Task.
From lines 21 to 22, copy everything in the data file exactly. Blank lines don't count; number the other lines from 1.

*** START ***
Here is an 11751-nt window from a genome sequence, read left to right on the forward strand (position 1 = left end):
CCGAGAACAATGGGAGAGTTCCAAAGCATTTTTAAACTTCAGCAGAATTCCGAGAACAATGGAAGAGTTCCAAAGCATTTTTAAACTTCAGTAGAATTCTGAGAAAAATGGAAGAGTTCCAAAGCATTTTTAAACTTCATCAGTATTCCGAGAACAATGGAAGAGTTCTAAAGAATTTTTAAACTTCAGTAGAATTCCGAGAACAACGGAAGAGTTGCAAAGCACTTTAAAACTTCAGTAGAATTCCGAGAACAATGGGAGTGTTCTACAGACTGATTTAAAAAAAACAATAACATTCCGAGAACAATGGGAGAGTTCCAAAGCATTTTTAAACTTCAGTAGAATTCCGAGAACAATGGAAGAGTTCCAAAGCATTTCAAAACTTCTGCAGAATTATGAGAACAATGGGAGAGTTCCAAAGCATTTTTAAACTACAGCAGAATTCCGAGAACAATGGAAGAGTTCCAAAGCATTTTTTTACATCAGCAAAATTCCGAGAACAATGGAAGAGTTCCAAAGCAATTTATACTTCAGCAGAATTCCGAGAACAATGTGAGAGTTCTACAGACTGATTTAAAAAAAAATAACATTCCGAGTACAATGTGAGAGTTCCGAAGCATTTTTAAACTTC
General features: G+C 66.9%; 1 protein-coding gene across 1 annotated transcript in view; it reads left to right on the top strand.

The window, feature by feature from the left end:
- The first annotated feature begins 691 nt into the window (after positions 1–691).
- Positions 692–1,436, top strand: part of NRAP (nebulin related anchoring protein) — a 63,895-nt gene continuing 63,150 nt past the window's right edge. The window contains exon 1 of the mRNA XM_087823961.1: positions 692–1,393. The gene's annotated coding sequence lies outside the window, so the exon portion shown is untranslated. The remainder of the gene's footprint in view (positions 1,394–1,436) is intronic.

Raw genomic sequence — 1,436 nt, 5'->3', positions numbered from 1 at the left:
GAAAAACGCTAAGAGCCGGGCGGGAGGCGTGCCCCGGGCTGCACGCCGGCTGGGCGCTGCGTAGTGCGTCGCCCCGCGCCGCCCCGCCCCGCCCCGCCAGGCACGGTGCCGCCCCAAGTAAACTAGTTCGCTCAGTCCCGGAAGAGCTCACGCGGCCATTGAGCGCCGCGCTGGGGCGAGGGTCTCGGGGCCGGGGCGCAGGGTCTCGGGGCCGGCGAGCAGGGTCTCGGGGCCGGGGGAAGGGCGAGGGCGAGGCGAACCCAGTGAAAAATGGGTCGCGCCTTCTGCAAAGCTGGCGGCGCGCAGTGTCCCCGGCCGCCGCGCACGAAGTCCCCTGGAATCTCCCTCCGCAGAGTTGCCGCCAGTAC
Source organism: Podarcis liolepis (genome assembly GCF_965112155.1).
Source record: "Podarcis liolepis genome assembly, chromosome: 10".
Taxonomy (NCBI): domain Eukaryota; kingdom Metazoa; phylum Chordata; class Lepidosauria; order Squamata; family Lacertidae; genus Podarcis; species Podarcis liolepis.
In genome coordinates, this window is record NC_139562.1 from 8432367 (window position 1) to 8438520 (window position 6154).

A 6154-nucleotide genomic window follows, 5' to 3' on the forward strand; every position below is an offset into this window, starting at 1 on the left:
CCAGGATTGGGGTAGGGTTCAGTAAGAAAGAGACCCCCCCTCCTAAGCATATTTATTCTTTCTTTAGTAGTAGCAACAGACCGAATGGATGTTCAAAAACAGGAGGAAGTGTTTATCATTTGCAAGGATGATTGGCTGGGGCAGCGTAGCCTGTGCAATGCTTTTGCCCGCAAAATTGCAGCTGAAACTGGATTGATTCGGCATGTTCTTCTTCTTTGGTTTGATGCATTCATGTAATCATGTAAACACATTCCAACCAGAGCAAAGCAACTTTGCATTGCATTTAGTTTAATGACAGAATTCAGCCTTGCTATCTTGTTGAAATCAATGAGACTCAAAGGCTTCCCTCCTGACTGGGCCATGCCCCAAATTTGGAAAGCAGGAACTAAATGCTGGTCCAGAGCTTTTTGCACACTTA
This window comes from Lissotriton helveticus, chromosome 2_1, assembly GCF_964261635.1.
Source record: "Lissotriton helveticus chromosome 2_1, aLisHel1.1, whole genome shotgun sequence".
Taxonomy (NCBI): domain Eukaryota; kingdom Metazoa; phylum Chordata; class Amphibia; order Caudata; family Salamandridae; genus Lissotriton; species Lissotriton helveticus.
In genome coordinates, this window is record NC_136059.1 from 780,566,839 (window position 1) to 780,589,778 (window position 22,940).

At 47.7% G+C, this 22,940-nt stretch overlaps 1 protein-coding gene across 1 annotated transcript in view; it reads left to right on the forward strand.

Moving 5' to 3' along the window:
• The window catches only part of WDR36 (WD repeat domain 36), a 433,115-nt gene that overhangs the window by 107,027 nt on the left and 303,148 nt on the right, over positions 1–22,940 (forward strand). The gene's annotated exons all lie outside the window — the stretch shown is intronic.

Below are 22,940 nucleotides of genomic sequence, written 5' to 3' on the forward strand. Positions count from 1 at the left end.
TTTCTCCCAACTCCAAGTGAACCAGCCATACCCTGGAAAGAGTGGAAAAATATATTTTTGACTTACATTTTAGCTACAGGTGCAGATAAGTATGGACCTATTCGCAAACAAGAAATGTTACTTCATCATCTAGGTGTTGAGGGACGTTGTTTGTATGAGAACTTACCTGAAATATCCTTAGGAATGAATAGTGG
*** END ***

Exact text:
• The window catches only part of WDR36 (WD repeat domain 36), a 433,115-nt gene that overhangs the window by 107,027 nt on the left and 303,148 nt on the right, over positions 1–22,940 (forward strand). The gene's annotated exons all lie outside the window — the stretch shown is intronic.

Below are 22,940 nucleotides of genomic sequence, written 5' to 3' on the forward strand. Positions count from 1 at the left end.